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  Geotimes - June 2008 - Santa Catalina: The Channel Islands’ magical island
Travels in Geology June 2008 posted June 19, 2008

Santa Catalina: The Channel Islandsí magical island
Jordan Clary

Coastline of Santa Catalina Island
Jordan Clary
Santa Catalina, an hour's boat ride off the coast of Southern California, boasts 80 kilometers of rugged, uninhabited coastline.

Fred Freeman of the Catalina Island Conservancy speaks in the rambling drawl you might expect of someone who has spent most of his life on a relatively small rock surrounded by water and few people. For the past 46 years, he has called Santa Catalina Island home. As we drove around the island’s interior in one of the conservancy jeeps, I got the feeling that he knows each tree by name and when it was planted, every outcrop of rock and what it resembles, every endemic plant and every plant that is non-native.  

On a recent visit to Santa Catalina Island, I took a Jeep Eco-Tour with Freeman and Bob Rhein, the conservancy’s director of media relations, to explore the delicate ecology of the island. Catalina is one of the Channel Islands, about 35 kilometers off the coast of Southern California, a place where valleys of wildflowers sweep down to the jagged coastline and silvery sand glitters along the shore. Although Catalina is not one of them, five of the Channel Islands are included as part of Channel Islands National Park, which was established in 1980 to preserve the biological diversity and the natural resources found on the islands and within surrounding ocean waters.

In May 2007, a wildfire burned 10 percent of Santa Catalina and the effects of that burn, combined with heavier than usual rainfalls, are still evident today. Wildflowers burst out everywhere: mariposa lilies — which Freeman said "look like [they've] got eyes inside of the blossom looking back at you” — fiddlenecks with small red flowers that look like the neck of a violin, bush sunflowers, larkspur, Indian paintbrush and black sage carpet the hillsides in a dazzling array of colors.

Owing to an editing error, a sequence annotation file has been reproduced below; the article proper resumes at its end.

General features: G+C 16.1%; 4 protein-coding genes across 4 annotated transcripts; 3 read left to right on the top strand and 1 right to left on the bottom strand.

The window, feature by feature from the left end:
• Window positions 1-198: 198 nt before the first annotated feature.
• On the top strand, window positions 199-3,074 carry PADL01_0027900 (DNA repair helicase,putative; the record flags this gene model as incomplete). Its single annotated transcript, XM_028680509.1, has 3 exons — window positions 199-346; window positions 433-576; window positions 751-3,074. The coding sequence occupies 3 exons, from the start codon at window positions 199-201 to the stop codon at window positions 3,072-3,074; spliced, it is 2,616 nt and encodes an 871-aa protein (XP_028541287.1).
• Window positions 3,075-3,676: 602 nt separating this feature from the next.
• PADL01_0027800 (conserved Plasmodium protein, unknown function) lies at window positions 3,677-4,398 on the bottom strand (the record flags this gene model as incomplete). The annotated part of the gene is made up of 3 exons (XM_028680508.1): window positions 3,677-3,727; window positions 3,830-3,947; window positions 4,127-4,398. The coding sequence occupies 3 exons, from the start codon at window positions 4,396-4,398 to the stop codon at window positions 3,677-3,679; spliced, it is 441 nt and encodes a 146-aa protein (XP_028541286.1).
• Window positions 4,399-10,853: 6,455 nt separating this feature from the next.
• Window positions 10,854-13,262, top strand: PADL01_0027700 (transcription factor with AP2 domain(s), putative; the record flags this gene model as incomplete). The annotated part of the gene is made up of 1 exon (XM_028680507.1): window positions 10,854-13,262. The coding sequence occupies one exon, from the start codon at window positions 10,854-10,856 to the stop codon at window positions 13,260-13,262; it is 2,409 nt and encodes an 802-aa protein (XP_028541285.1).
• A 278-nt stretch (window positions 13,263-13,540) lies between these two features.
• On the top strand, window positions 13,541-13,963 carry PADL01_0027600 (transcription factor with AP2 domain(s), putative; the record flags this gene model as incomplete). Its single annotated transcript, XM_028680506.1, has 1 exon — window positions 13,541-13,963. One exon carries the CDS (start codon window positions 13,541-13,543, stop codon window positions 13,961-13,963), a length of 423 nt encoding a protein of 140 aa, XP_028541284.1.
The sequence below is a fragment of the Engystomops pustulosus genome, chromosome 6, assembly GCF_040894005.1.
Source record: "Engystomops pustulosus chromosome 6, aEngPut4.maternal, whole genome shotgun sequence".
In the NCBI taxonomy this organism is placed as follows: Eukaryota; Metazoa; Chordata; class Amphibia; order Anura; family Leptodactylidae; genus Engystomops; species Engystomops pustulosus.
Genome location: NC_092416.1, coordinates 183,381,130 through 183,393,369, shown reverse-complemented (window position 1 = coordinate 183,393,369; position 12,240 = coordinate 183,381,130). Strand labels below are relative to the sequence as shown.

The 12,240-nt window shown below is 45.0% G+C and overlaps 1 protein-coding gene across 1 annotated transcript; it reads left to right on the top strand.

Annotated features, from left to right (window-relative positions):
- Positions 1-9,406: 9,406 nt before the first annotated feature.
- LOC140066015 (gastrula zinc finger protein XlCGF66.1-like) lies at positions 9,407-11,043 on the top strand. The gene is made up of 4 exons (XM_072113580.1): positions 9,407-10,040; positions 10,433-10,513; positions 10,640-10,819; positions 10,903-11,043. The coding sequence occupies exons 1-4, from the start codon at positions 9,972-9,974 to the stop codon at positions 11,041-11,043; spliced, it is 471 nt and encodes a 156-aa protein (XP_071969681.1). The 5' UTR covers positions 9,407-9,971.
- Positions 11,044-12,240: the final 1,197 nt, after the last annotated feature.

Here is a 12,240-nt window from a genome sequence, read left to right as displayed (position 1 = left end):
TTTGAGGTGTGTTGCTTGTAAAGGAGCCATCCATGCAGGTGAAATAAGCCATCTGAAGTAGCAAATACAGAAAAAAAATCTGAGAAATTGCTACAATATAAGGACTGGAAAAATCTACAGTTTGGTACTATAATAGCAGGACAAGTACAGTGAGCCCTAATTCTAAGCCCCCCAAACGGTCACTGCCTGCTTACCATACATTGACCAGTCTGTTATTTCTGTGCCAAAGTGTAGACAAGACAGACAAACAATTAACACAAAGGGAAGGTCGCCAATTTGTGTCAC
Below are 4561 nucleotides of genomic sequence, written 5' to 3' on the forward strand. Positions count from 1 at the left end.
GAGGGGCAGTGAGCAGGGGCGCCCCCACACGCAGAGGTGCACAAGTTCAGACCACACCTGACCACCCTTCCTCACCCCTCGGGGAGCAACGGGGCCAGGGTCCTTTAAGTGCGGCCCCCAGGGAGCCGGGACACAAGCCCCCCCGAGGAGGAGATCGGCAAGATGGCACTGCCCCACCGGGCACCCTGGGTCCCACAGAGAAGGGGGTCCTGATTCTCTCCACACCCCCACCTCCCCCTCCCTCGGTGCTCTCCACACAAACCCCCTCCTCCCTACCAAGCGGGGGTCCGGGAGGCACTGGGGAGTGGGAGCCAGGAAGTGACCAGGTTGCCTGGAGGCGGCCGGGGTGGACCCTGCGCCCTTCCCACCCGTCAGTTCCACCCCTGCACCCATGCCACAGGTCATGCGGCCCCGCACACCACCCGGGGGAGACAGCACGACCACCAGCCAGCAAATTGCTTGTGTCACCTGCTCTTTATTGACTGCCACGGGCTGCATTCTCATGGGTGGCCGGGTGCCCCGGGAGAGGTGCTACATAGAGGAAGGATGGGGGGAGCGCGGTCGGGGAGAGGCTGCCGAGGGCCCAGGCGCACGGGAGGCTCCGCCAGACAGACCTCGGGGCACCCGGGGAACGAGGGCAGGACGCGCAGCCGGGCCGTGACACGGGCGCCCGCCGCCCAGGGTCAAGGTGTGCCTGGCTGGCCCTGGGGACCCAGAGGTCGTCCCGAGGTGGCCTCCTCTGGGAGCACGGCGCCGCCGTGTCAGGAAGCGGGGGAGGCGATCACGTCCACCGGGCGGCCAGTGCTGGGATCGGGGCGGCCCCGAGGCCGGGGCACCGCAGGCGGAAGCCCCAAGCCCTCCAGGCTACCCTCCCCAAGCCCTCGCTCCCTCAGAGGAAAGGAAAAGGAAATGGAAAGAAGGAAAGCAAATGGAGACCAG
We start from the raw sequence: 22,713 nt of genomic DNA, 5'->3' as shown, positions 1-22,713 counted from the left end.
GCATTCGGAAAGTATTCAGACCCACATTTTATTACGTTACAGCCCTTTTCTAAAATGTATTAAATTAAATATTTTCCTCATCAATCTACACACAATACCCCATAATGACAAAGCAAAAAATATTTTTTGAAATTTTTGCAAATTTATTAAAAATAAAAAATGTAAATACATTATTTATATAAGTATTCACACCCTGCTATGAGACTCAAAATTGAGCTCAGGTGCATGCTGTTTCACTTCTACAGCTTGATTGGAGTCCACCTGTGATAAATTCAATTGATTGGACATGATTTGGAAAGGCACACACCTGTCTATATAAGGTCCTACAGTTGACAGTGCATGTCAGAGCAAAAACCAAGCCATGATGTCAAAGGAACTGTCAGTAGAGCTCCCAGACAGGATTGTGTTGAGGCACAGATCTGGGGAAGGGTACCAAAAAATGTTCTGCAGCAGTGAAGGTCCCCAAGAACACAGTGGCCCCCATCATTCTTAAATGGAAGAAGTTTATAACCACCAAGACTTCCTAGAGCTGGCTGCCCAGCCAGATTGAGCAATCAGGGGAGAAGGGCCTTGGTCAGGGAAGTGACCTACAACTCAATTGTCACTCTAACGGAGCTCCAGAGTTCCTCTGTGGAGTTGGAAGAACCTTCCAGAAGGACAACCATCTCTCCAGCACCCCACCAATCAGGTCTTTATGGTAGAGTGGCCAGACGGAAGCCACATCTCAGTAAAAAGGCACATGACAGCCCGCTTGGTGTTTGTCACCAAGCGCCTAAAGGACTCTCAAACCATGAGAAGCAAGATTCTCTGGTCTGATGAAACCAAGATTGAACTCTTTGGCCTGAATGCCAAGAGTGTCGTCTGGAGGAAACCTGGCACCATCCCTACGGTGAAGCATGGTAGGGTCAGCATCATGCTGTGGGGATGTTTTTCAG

Bob Clary at the base of the soapstone
Jordan Clary
Bob Clary examines a soapstone boulder that was carved out by the ancient inhabitants of Santa Catalina.

Santa Catalina, which sits on the Pacific Plate, is basically a mountain that formed from upheaval as the Pacific Plate subducted beneath the North American Plate. According to a nature center at the island’s Airport in the Sky, the island then further uplifted and the rocks became metamorphosed as magma from the seafloor intruded upward. Today, marble and blue schist are among the metamorphic rocks that are most prominent. Serpentine, soapstone and quartz crystals can also be found among the rocky outcrops. Evidence of this volcanic intrusion can be seen in places like Echo Lake in the interior of the island, a small lake surrounded by hardened lava beds.  

The island is also culturally significant. Archaeological excavations indicate that people have been living on Santa Catalina Island for at least 7,000 years. And the greater Channel Islands are home to the oldest dated human remains in North America — a female whose bones are dated to 13,000 years ago. Since Catalina’s rocky landscape doesn’t readily support agriculture, archaeologists speculate that the earliest islanders were primarily hunters and gatherers, collecting the bounty of the sea. But early on, some inhabitants developed a trading market as well. Hundreds if not thousands of years before the Spanish arrived, an active trade route existed with the one valuable commodity the island could produce: soapstone cooking pots. Because soapstone contains talc, cooking pots made of it don’t tend to crack when heated. Soapstone products from Santa Catalina have been discovered at archaeological sites as far east as New Mexico. The Jeep Eco-Tour includes a soapstone quarry where visitors can see hollowed-out stones once used for grinding seeds or nuts.